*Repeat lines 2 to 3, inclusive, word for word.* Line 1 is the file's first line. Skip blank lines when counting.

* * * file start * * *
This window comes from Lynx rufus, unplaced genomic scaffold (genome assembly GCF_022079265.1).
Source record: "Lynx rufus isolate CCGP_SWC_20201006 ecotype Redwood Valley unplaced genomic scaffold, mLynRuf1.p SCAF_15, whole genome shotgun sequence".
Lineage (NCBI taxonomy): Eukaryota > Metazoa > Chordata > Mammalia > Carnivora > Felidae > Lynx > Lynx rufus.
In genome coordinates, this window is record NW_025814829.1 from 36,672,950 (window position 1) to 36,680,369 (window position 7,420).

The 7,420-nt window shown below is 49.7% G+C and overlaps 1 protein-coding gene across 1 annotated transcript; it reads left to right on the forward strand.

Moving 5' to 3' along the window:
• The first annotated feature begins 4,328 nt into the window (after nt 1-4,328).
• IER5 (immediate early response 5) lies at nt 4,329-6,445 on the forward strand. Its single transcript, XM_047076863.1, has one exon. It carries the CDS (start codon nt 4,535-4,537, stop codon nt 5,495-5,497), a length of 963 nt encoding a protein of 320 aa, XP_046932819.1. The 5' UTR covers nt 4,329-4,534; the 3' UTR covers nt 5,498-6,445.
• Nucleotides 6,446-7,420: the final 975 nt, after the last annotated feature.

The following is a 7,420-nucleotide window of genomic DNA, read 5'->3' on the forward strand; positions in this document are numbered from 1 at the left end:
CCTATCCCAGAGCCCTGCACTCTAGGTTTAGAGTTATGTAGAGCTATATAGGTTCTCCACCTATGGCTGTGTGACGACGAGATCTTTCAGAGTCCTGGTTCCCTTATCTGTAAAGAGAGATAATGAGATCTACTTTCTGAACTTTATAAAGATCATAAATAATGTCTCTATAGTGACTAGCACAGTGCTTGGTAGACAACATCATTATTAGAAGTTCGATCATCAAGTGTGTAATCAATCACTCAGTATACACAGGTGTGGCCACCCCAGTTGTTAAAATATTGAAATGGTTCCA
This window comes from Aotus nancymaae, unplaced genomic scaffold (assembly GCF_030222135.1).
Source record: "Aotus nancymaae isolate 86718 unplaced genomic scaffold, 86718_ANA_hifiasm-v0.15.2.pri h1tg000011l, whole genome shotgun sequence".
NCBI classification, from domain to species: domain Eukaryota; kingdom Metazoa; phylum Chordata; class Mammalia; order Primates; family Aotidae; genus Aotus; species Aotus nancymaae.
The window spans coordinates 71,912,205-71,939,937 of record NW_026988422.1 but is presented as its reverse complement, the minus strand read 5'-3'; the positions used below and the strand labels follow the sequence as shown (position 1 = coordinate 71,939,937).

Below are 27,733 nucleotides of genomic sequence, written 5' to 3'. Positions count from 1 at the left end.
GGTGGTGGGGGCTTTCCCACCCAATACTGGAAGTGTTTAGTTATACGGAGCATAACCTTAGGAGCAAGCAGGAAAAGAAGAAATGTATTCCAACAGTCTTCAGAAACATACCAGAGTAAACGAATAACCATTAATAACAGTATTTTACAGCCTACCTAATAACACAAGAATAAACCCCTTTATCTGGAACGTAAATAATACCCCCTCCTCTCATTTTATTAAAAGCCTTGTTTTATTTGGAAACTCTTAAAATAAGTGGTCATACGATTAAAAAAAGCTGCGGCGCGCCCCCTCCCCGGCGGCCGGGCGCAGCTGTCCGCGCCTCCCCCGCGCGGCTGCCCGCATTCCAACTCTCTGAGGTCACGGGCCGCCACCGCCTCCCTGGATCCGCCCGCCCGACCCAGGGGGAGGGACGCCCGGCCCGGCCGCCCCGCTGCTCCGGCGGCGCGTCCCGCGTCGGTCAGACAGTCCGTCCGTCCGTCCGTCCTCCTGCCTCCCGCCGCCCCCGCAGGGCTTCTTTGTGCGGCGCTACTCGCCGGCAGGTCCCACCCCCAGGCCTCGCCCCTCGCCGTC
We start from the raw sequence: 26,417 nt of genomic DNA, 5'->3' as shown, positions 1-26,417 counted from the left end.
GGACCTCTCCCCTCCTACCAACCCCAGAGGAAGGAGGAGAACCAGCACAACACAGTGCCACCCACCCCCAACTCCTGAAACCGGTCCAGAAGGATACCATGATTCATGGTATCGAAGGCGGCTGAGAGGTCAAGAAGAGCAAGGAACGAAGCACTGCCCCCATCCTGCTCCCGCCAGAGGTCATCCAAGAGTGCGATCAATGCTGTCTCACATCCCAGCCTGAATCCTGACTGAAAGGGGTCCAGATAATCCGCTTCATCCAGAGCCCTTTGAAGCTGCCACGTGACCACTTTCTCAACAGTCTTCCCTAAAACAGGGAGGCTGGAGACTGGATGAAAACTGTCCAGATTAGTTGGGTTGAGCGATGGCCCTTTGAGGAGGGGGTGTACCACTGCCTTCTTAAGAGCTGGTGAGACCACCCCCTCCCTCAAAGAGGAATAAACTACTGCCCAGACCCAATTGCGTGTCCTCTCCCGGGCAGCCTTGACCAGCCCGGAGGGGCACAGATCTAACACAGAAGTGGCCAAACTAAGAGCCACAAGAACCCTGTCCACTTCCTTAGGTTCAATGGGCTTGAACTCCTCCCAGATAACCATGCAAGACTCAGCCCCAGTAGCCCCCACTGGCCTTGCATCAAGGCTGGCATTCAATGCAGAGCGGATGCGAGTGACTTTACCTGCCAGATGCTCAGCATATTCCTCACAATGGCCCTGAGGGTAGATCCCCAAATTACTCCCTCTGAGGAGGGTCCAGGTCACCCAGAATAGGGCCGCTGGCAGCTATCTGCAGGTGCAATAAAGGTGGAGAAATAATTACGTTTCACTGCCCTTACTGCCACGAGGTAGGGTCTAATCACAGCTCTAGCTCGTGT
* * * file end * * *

Source record: "Lynx rufus isolate CCGP_SWC_20201006 ecotype Redwood Valley unplaced genomic scaffold, mLynRuf1.p SCAF_15, whole genome shotgun sequence".
Lineage (NCBI taxonomy): Eukaryota > Metazoa > Chordata > Mammalia > Carnivora > Felidae > Lynx > Lynx rufus.